ATLANTA — Atlanta police on Thursday were considering all motives including hate crime in the fatal shootings of Asian women at two spas in the city as a U.S. lawmaker said the Asian-American community was “screaming out for help” to combat discrimination.
Robert Aaron Long has been charged with murdering four people at the spas in Atlanta and four more in a spa in Cherokee County about 40 miles (64 km) to its north on Tuesday. Six of the victims were women of Asian descent.
“Our investigation is looking at everything, so nothing is off the table for our investigation,” Atlanta Deputy Police Chief Charles Hampton told a news conference in response to a question about whether police were looking at the killings as hate crimes.
Long, a 21-year-old white male, suggested to investigators that a sex addiction led him to violence. Lawmakers and anti-racism advocates have speculated the killings were motivated at least in part by anti-Asian sentiments.
In Washington, U.S. lawmakers, professors and actor Daniel Dae Kim said the Asian-American community was reeling from a year of heightened anti-Asian attacks.
“Our community is bleeding, we are in pain and for the last year we’ve been screaming out for help,” Democratic Representative Grace Meng, who is of Taiwanese descent, told a House of Representatives subcommittee.
The Georgia killings have prompted police departments across the country to step up patrols and visibility in Asian-American communities around New York City, Chicago, Atlanta and San Francisco.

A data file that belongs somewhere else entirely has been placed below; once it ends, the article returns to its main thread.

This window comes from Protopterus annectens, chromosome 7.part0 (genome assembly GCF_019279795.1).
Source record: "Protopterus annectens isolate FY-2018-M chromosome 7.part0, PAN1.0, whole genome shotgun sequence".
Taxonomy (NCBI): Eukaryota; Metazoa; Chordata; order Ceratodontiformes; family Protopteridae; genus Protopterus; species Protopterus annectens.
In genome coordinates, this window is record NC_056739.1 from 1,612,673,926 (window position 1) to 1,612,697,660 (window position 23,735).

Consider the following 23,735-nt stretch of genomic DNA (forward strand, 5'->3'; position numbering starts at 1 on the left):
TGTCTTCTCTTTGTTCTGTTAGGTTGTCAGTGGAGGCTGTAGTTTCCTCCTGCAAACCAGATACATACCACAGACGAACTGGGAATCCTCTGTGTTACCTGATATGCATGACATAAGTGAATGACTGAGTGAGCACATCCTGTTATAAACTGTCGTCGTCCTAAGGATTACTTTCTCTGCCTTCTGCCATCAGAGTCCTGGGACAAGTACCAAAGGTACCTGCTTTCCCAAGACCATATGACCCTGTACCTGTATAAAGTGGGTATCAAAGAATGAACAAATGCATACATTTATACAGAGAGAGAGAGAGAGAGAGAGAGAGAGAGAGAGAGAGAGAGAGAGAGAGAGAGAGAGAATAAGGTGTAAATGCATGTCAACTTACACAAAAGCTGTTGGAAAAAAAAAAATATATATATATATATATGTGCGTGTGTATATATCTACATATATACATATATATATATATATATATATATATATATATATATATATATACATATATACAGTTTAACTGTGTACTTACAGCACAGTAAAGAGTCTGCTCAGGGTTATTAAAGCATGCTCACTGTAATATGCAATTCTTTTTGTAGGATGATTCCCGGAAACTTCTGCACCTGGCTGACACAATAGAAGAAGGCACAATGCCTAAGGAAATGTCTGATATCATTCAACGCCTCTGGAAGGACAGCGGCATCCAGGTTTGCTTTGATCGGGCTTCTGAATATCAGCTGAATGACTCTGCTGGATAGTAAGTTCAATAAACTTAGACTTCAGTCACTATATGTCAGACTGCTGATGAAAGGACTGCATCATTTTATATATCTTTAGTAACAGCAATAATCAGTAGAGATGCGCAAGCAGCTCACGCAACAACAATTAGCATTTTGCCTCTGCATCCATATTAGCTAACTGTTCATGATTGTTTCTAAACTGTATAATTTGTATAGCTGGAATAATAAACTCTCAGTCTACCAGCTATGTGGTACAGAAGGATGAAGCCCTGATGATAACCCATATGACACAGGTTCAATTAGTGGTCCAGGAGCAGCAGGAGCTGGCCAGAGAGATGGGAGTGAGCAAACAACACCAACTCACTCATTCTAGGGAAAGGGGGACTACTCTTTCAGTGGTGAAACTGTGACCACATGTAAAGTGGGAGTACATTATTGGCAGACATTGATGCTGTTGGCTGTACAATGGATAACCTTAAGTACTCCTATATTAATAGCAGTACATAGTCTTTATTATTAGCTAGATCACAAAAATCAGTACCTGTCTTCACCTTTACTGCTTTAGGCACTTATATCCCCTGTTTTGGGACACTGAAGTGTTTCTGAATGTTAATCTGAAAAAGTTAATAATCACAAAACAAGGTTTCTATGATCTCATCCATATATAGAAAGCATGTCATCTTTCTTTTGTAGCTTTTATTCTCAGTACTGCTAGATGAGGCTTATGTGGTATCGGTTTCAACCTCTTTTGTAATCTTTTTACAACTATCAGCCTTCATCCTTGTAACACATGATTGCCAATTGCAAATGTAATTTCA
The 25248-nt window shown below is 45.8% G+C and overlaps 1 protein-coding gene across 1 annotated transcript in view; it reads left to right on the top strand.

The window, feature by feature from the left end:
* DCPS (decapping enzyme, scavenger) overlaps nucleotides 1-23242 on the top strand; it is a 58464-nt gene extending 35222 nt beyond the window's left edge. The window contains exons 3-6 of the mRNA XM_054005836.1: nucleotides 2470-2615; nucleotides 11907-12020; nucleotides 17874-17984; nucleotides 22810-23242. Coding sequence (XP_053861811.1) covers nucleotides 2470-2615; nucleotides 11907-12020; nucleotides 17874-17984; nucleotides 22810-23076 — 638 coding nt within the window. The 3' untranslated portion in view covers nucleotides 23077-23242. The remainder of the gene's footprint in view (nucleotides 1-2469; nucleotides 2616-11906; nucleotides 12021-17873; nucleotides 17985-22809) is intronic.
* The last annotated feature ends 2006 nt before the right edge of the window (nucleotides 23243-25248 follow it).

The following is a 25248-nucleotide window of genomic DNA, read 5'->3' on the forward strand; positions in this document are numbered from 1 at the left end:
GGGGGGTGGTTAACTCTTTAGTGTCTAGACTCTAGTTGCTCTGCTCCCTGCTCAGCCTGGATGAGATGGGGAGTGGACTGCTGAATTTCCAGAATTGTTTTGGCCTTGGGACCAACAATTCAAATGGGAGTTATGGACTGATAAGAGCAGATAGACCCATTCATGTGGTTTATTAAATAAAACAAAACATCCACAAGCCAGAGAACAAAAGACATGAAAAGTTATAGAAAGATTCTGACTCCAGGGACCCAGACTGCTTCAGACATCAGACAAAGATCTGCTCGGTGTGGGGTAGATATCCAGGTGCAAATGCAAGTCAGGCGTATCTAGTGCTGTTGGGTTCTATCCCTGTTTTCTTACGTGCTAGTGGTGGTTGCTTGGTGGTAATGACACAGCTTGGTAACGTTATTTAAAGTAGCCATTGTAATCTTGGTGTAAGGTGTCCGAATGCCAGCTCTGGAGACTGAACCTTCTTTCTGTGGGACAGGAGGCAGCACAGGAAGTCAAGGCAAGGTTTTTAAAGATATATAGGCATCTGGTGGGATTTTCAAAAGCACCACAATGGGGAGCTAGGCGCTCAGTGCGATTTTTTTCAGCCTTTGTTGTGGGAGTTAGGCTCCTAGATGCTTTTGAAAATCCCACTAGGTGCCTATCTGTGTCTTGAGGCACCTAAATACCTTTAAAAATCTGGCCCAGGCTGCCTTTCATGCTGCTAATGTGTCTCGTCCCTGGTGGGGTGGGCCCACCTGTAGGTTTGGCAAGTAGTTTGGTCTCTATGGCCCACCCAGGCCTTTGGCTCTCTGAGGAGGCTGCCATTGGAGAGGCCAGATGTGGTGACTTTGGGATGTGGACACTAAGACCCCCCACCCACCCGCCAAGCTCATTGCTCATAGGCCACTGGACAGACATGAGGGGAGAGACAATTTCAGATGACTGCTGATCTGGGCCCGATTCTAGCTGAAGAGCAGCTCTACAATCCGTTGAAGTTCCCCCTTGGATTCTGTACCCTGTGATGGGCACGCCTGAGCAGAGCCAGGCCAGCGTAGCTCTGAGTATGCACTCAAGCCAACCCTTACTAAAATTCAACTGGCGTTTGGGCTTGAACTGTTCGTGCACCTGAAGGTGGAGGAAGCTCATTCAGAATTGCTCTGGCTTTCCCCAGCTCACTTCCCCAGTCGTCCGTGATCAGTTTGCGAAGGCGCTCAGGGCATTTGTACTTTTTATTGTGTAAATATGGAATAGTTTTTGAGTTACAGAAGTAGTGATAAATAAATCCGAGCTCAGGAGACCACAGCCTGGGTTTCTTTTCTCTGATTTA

Hate crimes against Asian Americans rose by 149% in 2020 in 16 major cities compared with 2019, according to the Center for the Study of Hate and Extremism.
Civil rights advocates have connected the rise in incidents to the COVID-19 pandemic, which originated in China. Some Americans, including Republican former President Donald Trump, started calling the coronavirus the “China virus,” “the China plague” and even “kung flu.”
President Joe Biden ordered that the U.S. flag be flown at half-staff at the White House to honor the victims of Tuesday’s rampage. He and Vice President Kamala Harris will visit Atlanta on Friday to offer support to the Asian-American community.
Hampton said Long patronized the two Atlanta establishments he is accused of attacking using a 9mm gun. Authorities are not ready to release the names of the victims, he said.
Captain Jay Baker of the Cherokee County Sheriff’s Department said on Wednesday that Long had confessed to the shootings and indicated he had a sex addiction and “wanted to eliminate” the temptation the establishments represented to him.
A former roommate who spent several months living with Long in a halfway house for recovering addicts told Reuters Long had been treated for sex addiction, was “deeply religious” and would become “very emotionally distraught that he frequented” spas for “explicitly sexual activity.”
Long was headed for Florida when he was apprehended, perhaps to carry out further shootings, authorities said.
(Reporting by Rich McKay in Atlanta; Additional reporting by Susan Heavey and Makini Brice in Washington and Barbara Goldberg in Maplewood, N.J., Steve Gorman in Los Angeles and Daniel Trotta in Vista, Calif., and Hyonhee Shin in Seoul; Writing by Nathan Layne and Cynthia Osterman; Editing by Noeleen Walder, Michael Perry and Sonya Hepinstall)